Projects Explorer

The NCCOS Project Explorer provides a snapshot of our official, discrete lines of research. Filter by research category, region or contact.

Stormwater Runoff in Coastal Watersheds: Predicting Impacts of Development and Climate Change

We developed a stormwater runoff modeling system to predict the impacts of development and climate change on stormwater runoff in small coastal watersheds. The model quantifies runoff using climate change projections and urban development scenarios and can be used for different regions by substituting local characteristics. Also, we are building ...
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Strengthening Early Warning and Forecasts of Domoic Acid Events in the Pacific Northwest: Using the Environmental Sample Processor to Close the Data Gap

In the Pacific Northwest (PNW), blooms of Pseudo-nitzschia that produce domoic acid (DA) are a significant human health threat and extremely costly to coastal communities. This project improves early warnings and forecasts of DA events in this region. Second generation Environmental Sample Processors will be modified to enable more frequent, ...
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Supporting Ecosystem Prediction and Environmental Management of Nutrients and Acidification in the California Current System

We are supporting research that will identify areas of the California Current that are susceptible to ocean acidification and low oxygen and how that susceptibility will change in future ocean conditions. Research findings will inform regional water quality and resource management. Why We Care The California Current System is one ...
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Survey and Impact Assessment of Derelict Fish Traps in the U.S. Virgin Islands

In the waters surrounding St. Thomas and St. John, U.S. Virgin Islands, we conducted an assessment of the causes and effects of lost fish traps. We evaluated fish mortality, trap fouling and degradation, and assessed the efficiency of autonomous underwater vehicles in detecting and verifying derelict traps in a coral ...
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Synthesis and Integrated Modeling of Long-Term Data Sets to Support Fisheries and Hypoxia Management in the Northern Gulf of Mexico

We are integrating existing data sets collected in the Northern Gulf of Mexico to study hypoxia impacts on coastal ecosystems and associated fisheries. We are using probabilistic, data-centric modeling to assess the spatiotemporal dynamics of hypoxia and to understand and forecast fisheries and ecosystem impacts. Our research focuses on data-driven ...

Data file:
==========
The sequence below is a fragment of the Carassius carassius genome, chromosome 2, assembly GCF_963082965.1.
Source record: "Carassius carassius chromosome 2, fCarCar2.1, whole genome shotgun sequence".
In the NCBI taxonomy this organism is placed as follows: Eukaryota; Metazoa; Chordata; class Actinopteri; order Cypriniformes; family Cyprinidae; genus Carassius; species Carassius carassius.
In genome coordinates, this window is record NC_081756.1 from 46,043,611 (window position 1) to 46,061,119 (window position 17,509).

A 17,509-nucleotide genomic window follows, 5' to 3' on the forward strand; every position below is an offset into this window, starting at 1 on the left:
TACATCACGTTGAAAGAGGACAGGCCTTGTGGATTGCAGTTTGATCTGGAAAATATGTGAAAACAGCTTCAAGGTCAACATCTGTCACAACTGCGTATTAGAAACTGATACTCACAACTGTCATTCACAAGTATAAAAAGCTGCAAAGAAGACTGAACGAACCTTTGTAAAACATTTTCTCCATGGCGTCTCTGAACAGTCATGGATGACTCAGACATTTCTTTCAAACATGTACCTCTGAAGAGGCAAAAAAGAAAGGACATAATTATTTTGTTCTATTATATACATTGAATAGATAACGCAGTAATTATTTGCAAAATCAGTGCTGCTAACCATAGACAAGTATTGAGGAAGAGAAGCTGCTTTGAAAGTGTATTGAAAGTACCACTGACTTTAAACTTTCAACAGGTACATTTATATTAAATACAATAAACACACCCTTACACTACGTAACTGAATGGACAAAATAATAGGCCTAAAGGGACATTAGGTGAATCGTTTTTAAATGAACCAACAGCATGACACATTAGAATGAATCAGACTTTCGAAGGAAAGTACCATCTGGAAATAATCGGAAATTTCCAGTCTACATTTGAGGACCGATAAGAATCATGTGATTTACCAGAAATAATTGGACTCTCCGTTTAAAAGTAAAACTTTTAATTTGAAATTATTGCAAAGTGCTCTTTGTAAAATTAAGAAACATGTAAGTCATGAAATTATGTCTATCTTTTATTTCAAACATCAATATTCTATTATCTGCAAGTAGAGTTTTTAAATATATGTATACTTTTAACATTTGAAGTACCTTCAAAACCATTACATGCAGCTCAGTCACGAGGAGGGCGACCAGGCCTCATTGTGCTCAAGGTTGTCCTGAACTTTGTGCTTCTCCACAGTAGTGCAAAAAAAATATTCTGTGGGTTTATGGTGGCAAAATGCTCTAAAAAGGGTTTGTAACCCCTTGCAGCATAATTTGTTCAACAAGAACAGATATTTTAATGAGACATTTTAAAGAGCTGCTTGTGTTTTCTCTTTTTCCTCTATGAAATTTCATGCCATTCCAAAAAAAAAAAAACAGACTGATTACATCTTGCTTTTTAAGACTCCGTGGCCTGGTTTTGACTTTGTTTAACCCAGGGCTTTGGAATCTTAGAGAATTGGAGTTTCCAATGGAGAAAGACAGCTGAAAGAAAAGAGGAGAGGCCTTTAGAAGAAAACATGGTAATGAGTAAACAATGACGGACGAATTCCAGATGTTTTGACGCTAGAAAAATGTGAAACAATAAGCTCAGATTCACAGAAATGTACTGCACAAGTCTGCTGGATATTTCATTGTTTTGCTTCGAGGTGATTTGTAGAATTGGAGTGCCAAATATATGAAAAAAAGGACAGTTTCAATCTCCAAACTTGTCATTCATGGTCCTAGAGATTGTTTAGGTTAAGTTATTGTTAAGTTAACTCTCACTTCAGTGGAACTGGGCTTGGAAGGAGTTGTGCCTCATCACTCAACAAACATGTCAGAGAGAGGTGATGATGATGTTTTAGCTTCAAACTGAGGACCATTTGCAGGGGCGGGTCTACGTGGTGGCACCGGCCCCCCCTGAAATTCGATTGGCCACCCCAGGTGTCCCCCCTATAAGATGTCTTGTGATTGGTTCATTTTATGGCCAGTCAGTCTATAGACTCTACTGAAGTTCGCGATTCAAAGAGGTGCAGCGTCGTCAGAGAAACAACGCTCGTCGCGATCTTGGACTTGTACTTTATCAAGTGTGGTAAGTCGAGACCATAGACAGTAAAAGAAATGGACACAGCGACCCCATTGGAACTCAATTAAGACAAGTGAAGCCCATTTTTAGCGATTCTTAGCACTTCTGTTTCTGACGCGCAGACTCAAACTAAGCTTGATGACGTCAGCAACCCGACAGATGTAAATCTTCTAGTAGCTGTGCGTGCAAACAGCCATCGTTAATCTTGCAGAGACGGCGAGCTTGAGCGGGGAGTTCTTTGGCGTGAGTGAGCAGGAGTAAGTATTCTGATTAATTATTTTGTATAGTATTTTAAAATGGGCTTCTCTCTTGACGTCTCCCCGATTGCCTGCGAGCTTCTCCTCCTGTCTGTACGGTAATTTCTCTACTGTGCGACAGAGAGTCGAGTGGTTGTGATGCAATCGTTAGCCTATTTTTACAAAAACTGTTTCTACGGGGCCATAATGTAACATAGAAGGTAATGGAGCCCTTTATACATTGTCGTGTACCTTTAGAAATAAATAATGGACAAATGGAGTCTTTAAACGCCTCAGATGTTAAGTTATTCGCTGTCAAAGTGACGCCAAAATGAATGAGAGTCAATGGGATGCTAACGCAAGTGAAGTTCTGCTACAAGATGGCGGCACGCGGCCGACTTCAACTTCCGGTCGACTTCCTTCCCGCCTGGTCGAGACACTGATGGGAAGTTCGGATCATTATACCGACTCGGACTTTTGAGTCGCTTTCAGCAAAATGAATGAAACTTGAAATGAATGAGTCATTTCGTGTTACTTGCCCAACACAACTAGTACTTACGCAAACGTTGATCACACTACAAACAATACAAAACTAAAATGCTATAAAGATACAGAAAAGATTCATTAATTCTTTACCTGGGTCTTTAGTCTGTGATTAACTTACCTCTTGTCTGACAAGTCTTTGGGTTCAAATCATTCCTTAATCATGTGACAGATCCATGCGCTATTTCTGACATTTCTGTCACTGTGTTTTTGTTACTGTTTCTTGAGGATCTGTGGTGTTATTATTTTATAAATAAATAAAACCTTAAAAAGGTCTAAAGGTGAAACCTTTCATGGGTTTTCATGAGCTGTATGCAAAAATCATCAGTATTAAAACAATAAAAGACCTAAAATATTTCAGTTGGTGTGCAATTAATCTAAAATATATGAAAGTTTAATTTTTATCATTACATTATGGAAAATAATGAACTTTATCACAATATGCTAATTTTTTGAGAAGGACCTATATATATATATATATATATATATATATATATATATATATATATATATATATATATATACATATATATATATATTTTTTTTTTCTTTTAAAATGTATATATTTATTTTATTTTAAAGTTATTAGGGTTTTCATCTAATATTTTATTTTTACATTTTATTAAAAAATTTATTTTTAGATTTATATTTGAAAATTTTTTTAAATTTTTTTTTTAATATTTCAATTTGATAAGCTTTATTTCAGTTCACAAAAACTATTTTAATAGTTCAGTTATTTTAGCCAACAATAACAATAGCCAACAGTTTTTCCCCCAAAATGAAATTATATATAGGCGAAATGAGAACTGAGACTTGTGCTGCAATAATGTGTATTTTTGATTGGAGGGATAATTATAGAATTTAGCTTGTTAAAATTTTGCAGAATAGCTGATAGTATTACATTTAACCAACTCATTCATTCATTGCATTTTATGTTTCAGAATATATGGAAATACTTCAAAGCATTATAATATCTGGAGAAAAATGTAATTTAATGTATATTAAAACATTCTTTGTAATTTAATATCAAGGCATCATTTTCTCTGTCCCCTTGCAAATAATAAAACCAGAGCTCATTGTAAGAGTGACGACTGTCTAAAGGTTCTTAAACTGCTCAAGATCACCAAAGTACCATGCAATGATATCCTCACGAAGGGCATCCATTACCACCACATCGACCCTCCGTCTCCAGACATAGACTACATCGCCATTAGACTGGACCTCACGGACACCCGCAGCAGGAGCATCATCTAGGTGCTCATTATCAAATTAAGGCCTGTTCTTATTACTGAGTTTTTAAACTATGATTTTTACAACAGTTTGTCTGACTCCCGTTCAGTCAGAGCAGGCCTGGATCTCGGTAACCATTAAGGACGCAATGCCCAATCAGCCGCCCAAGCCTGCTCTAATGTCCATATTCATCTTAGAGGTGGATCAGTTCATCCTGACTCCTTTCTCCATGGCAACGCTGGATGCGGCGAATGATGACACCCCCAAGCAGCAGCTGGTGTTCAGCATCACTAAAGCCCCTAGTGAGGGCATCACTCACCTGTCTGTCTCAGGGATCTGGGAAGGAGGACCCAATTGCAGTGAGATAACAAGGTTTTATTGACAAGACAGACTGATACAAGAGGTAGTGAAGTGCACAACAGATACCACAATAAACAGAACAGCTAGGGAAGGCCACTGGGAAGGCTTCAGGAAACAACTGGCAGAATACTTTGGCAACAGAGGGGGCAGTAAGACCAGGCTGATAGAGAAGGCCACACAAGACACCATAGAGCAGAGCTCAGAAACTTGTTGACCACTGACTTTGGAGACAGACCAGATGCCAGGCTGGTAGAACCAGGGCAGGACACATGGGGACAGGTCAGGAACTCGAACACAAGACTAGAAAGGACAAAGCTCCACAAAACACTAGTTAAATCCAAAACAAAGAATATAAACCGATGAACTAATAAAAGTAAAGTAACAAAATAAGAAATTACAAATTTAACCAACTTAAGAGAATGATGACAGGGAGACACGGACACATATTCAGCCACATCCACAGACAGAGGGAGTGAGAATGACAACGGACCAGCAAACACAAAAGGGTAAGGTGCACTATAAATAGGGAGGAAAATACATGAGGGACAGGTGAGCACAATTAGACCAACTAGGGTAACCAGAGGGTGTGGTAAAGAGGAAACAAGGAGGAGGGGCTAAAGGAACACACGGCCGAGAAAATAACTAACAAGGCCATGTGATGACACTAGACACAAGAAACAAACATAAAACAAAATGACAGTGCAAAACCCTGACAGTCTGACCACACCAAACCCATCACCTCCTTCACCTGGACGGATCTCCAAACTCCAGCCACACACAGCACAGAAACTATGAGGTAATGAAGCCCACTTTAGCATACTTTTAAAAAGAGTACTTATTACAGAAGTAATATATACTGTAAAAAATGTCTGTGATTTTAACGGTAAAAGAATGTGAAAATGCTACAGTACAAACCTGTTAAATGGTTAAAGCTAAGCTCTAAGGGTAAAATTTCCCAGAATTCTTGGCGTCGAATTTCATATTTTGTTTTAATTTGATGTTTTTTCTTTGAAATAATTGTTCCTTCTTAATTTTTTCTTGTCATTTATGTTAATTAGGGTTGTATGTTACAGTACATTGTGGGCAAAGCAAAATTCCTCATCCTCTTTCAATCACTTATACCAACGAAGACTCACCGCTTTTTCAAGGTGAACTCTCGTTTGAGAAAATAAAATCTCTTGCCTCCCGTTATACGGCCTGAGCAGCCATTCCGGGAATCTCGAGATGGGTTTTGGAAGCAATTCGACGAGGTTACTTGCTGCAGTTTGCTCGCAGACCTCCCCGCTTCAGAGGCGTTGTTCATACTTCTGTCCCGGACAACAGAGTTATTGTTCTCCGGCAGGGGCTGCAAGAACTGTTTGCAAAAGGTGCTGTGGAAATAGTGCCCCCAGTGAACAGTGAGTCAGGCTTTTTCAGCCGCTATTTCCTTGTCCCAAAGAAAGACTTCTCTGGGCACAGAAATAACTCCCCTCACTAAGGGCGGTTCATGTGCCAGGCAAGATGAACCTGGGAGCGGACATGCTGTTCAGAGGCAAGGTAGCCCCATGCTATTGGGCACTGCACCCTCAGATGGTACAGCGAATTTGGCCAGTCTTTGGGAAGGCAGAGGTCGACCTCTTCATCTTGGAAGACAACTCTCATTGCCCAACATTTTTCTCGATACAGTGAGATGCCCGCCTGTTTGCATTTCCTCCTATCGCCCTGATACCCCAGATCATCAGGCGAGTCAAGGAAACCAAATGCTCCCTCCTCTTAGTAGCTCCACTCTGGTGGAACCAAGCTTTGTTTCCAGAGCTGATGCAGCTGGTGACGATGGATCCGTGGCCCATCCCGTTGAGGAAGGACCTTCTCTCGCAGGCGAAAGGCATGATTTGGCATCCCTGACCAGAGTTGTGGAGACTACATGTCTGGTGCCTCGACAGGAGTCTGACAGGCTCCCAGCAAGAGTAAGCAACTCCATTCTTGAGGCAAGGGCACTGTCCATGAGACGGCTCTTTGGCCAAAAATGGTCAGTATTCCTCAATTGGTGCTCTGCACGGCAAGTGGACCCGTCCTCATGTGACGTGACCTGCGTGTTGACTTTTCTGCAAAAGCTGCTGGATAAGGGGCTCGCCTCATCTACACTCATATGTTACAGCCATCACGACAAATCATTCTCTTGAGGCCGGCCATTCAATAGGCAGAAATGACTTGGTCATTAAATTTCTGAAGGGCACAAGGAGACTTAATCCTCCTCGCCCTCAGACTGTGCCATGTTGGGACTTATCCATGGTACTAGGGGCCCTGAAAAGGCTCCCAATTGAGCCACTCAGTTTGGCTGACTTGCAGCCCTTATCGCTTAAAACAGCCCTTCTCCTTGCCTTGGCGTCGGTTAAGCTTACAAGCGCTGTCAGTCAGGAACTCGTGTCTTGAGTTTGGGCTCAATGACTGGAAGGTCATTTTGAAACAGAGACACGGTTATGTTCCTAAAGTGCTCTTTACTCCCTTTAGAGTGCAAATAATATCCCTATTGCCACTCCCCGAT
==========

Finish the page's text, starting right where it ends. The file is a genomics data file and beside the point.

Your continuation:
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Technical Support for Inception of Florida DEP Coral Reef Nutrient Monitoring Program

Eutrophication is the over-abundance of nutrients in a body of water that results in harmful algal blooms, fish kills, and in some cases ecosystem collapse. In coral reef ecosystems, excess nutrients can impact the coral, or allow other organisms to outcompete the coral. The north Florida reef tract does not ...
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The Coastal Recovery from Storms Tool (CReST): Modeling Impacts of Sea Level Rise on Natural and Managed Beaches and Dunes

We are developing a community modeling tool, based on field data, to inform impact and vulnerability assessments of dune and beach recovery following storms under a suite of sea level rise. The study represents collaboration between NOAA, Oregon State University, University of North Carolina, and the North Carolina Sentinel Site ...
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The Columbia River Plume and Harmful Algal Blooms in the Pacific Northwest: Bioreactor, Barrier, or Conduit?

We identified the oceanographic causes and transport routes for the harmful alga Pseudo-nitzschia in the offshore waters of the Pacific Northwest and improved predictability of the arrival of harmful algal blooms (HABs) on Washington and Oregon beaches from known HAB hot spots. The study area includes the Columbia River plume ...
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The Comprehensive U.S. Caribbean Coral Reef Ecosystem Monitoring Project (C-CCREMP)

We worked with territorial and federal partners to develop an integrated system for monitoring coral reef ecosystem health in the U.S. Caribbean. We integrated existing data into a comprehensive report, identified monitoring gaps, and evaluated protocols. Meta-analyses across multiple long-term monitoring data sets helped us assess environmental change. Why We ...
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The Economic Value of Natural Infrastructure for Storm Damage Reduction in North Carolina’s Coastal Communities

This two-year project is determining the economic value of the reduction in storm impacts to coastal communities due to the presence of natural infrastructure in the region associated with the North Carolina’s Sentinel Site Cooperative and National Estuarine Research Reserve. The results will provide an understanding of the impacts of ...
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The Environmental Sample Processor – Making it More Affordable and Easier to Use

We are re-engineering the design of the Environmental Sample Processor (ESP), one of the first available in-water sensors to measure harmful algae, their toxins, and other parameters in near real-time and transmit data to shore. The ESP has been proven for multiple sensing applications and is recognized for its promise ...